Here we are, in the depths of winter. We've endured seemingly endless days of gray. We've seesawed between cold snaps and unseasonable warm spells--bearing witness to a changing climate. We've felt helpless in the face of senseless acts of violence, outraged by the racism that has reared it's ugly head, and frustrated with pervasive political impotence.
But there are rays of hope--young people speaking out against gun violence, #metoo moments and #blacklivesmatter, to name a few. And there are reasons not to fill with despair, namely, that it ruins our appetite for change.
At the beginning of WWII, Camus wrote "The Almond Trees," named for trees that would blossom suddenly one February night. He writes:
The task is endless, it's true. But we are here to pursue it. I do not have enough faith in reason to subscribe to a belief in progress, or to any philosophy of history. I do believe at least that a man's awareness of his destiny has never ceased to advance. We have not overcome our condition, and yet we know it better. We know that we live in contradiction, but we also know that we must refuse this contradiction and do what is needed to reduce it. Our task as men is to find the few principles that will calm the infinite anguish of free souls. We must mend what has been torn apart, make justice imaginable again in a world so obviously unjust, give happiness a meaning once more to peoples poisoned by the misery of the century. Naturally, it is a superhuman task. But superhuman is the term for tasks men take a long time to accomplish, that’s all.
Let us know our aims then, holding fast to the mind, even if force puts on a thoughtful or a comfortable face in order to seduce us. The first thing is not to despair. Let us not listen too much to those who proclaim that the world is at an end. Civilizations do not die so easily, and even if our world were to collapse, it would not have been the first. It is indeed true that we live in tragic times. But too many people confuse tragedy with despair. “Tragedy,” Lawrence said, “ought to be a great kick at misery.” This is a healthy and immediately applicable thought. There are many things today deserving such a kick.
I know. You're probably thinking this is a little heavy for a frivolous food blog. And, of course, it's true. But it's also true that food is political, whether we like it or not. How it's grown and processed, by whom and under what conditions, who has access to what, and who goes hungry.
It's said that food is the one thing that unites us all. It has the ability to bridge barriers, nurture community, and, in the words of cook and author Julia Turshen, to "feed the resistance."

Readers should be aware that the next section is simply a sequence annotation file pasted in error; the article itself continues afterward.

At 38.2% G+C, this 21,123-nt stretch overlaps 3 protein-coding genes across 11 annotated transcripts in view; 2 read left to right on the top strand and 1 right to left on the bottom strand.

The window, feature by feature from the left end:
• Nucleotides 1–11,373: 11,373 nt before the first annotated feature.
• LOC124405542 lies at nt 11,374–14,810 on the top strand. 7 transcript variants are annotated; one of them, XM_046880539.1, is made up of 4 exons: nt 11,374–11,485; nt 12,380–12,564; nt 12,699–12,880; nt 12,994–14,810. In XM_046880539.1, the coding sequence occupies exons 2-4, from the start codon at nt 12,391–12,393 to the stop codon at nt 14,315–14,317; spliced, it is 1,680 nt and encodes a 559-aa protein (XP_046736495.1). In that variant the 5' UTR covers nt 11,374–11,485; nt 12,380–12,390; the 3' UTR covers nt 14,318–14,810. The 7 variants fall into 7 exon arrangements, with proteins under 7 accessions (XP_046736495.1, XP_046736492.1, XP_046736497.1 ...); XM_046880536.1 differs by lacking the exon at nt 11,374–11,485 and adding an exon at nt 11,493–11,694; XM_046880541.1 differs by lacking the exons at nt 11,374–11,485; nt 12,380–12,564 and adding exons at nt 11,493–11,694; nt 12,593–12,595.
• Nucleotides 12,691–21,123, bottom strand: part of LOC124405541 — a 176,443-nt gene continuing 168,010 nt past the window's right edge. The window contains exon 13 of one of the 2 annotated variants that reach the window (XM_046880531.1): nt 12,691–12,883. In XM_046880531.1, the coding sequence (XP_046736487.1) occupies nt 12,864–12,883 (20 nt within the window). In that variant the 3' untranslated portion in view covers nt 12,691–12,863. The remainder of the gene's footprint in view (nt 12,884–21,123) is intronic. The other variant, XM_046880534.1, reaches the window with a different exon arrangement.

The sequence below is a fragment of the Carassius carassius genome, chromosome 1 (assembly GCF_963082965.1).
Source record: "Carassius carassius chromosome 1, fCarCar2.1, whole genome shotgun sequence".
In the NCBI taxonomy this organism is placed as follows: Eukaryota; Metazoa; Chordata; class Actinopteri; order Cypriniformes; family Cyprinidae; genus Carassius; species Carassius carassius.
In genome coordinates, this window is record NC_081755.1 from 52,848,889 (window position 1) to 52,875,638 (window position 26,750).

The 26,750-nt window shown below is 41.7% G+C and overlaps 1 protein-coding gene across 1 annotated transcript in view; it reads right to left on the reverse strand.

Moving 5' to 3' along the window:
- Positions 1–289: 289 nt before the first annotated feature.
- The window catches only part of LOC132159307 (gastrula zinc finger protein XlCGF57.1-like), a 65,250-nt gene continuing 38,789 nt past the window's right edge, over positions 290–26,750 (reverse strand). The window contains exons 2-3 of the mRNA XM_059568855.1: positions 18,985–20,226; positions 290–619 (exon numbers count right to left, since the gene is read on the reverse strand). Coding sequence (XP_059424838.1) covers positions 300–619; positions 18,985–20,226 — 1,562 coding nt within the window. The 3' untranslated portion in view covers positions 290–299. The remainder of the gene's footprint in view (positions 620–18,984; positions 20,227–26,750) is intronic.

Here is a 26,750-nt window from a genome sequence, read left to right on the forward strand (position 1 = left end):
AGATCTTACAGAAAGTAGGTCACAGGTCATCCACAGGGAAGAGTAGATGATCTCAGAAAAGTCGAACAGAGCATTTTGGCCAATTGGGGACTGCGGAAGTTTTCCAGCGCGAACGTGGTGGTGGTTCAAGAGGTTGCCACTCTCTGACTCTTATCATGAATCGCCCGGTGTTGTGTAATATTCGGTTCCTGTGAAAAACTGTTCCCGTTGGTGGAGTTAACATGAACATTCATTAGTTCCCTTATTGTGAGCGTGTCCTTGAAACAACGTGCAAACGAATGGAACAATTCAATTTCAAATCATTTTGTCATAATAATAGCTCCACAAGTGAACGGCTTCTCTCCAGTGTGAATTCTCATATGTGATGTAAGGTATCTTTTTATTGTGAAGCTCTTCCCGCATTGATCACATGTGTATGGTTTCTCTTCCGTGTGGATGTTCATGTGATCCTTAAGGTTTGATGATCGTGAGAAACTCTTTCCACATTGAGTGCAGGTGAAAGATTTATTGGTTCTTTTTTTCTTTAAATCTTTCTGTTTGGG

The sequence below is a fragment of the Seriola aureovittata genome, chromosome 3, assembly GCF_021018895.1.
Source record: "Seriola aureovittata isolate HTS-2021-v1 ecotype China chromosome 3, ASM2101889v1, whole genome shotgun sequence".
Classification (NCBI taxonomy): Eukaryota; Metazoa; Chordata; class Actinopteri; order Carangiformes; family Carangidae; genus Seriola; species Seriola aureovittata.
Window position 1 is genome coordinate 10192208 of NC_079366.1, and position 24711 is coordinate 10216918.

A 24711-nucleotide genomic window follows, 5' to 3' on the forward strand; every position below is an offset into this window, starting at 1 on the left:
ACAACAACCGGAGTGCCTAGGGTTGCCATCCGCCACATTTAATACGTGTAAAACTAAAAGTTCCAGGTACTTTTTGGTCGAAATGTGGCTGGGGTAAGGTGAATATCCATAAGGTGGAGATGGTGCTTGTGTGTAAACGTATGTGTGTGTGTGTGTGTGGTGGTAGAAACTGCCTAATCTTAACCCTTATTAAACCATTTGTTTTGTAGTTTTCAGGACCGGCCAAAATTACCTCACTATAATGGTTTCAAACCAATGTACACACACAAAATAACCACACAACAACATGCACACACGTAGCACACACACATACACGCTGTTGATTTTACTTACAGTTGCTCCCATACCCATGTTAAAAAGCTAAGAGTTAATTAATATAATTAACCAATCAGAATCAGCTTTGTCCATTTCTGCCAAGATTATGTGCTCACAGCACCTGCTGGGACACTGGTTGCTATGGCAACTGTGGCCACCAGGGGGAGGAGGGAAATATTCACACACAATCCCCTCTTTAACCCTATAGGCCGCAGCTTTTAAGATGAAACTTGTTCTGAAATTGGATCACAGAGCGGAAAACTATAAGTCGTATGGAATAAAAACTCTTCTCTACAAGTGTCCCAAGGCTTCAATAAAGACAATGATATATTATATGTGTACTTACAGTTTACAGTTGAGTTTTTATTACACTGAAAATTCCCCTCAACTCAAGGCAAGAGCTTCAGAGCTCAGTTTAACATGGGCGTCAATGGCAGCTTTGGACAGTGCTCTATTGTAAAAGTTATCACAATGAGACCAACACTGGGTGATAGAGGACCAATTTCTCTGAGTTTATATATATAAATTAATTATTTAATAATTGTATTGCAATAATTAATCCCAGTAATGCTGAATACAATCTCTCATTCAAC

I don't have any answers here, I can't promise any magical food cures. Instead, I have for you a simple recipe that I hope will brighten your day with a burst of citrus in the midst of winter and offer a small reminder that life, though sometimes nutty, can be sweet and shared with love.
Blood Orange Upside-Down Cake
Adapted from Bon Appetit
3/4 cup plus 6 tablespoons sugar
1 stick (8 tablespoons) unsalted butter, at room temperature
2-3 blood oranges (substitute any type of oranges)
3/4 cup all-purpose regular or gluten free flour
3 tablespoons cornmeal
1 1/2 teaspoons baking powder
1/2 teaspoon baking soda
1/2 teaspoon kosher salt
1 teaspoon almond extract
2 large eggs
6 tablespoons buttermilk
3 tablespoons water
Creme fraiche or whipped cream, for serving
Preheat the oven to 350 degrees C and place a rack in the center of the oven.
Heat 6 tablespoons of the sugar with 3 tablespoons water in a 10-inch ovenproof skillet over medium heat stirring until sugar dissolves. Bring the sugar to a boil and cook until a light golden caramel forms. Occasionally swirl the pan during the part of cooking, but be sure you don't stir it or the sugar will crystalize. Remove from the heat and stir in 2 tablespoons of the butter.
Remove the ends of the oranges. Slice very thinly, about 1/8-inch thick. Arrange the slices in concentric circles over the caramel, starting on the outside and working your way in.
Whisk the flour, cornmeal, baking powder and salt in a medium bowl.
In a stand mixer fitted with the paddle attachment, beat 3/4 cup of the sugar with the remaining 6 tablespoons butter until light and fluffy. Beat in the almond extract and eggs, one at a time. Add the flour mixture in 3 additions, alternating with the buttermilk. Mix just until combined.
Drop the batter onto the orange slices and spread gently with an offset spatula.
Bake until a cake tester comes out clean, about 30 minutes. Cool the cake for 10 minutes in the pan. Run a knife around the edge, then invert the cake onto a platter.